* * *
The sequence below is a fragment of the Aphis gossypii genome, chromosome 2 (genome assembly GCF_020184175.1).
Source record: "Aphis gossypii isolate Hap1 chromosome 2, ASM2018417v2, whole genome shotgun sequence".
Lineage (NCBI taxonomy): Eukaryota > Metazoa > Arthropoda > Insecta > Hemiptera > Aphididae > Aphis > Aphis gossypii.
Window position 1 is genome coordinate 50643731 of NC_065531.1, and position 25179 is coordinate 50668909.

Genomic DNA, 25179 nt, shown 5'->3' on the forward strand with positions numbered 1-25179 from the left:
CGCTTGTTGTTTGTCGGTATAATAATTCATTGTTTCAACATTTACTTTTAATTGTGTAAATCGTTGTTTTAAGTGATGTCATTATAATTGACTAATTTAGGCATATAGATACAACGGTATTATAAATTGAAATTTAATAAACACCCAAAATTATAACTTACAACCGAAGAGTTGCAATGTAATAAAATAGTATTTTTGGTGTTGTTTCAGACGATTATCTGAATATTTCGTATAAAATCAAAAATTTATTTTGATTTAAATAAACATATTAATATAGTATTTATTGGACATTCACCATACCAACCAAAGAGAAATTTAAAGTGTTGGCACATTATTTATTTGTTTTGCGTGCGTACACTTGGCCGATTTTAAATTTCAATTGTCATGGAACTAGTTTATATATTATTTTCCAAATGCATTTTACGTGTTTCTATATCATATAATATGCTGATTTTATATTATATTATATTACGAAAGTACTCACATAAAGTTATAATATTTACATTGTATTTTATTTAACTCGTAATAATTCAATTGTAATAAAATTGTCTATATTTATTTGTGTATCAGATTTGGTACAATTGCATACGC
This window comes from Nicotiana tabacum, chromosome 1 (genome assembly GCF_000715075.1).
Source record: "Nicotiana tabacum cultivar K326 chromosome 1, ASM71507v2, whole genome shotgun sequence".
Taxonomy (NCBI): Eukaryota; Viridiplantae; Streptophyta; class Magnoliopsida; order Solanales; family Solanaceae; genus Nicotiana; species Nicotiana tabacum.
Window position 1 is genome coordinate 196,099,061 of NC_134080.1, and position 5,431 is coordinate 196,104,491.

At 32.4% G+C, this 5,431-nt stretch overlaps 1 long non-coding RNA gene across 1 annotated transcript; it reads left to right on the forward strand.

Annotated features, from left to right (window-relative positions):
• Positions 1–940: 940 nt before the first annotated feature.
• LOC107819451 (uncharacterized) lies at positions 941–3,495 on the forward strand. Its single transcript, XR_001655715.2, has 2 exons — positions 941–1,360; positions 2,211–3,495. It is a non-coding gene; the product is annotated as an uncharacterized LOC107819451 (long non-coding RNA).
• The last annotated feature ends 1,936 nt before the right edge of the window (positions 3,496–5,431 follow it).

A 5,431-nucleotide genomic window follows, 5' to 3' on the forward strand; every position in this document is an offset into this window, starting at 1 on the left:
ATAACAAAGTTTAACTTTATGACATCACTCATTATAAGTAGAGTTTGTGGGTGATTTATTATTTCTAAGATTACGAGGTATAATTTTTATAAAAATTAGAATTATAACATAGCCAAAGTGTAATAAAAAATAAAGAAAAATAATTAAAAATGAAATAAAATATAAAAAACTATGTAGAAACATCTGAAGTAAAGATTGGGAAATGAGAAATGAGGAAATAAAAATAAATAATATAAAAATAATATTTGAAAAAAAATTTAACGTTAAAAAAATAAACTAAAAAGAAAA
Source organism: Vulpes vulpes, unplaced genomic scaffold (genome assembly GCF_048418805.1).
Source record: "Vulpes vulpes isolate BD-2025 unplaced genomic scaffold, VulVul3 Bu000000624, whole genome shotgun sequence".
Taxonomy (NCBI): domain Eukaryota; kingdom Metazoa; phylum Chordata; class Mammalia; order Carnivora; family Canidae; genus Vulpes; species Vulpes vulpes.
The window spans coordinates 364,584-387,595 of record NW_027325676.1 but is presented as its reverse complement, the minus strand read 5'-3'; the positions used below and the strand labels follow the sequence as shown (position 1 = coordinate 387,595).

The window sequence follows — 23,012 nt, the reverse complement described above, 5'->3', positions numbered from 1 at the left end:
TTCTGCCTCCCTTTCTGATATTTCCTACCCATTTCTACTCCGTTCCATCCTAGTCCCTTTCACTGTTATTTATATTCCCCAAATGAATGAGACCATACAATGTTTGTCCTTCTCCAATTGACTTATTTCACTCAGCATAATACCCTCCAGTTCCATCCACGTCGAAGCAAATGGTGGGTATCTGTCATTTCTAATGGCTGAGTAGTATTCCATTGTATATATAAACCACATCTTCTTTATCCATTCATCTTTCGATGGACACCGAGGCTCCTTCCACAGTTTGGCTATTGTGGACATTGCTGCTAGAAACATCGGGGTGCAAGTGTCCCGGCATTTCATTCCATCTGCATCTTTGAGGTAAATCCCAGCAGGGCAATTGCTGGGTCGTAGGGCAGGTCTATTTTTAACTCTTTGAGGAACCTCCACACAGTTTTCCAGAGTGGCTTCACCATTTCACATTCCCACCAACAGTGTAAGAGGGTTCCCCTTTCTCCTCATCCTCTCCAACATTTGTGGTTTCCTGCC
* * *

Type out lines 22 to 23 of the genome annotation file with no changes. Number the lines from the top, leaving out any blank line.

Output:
The window sequence follows — 23,012 nt, the reverse complement described above, 5'->3', positions numbered from 1 at the left end:
TTCTGCCTCCCTTTCTGATATTTCCTACCCATTTCTACTCCGTTCCATCCTAGTCCCTTTCACTGTTATTTATATTCCCCAAATGAATGAGACCATACAATGTTTGTCCTTCTCCAATTGACTTATTTCACTCAGCATAATACCCTCCAGTTCCATCCACGTCGAAGCAAATGGTGGGTATCTGTCATTTCTAATGGCTGAGTAGTATTCCATTGTATATATAAACCACATCTTCTTTATCCATTCATCTTTCGATGGACACCGAGGCTCCTTCCACAGTTTGGCTATTGTGGACATTGCTGCTAGAAACATCGGGGTGCAAGTGTCCCGGCATTTCATTCCATCTGCATCTTTGAGGTAAATCCCAGCAGGGCAATTGCTGGGTCGTAGGGCAGGTCTATTTTTAACTCTTTGAGGAACCTCCACACAGTTTTCCAGAGTGGCTTCACCATTTCACATTCCCACCAACAGTGTAAGAGGGTTCCCCTTTCTCCTCATCCTCTCCAACATTTGTGGTTTCCTGCC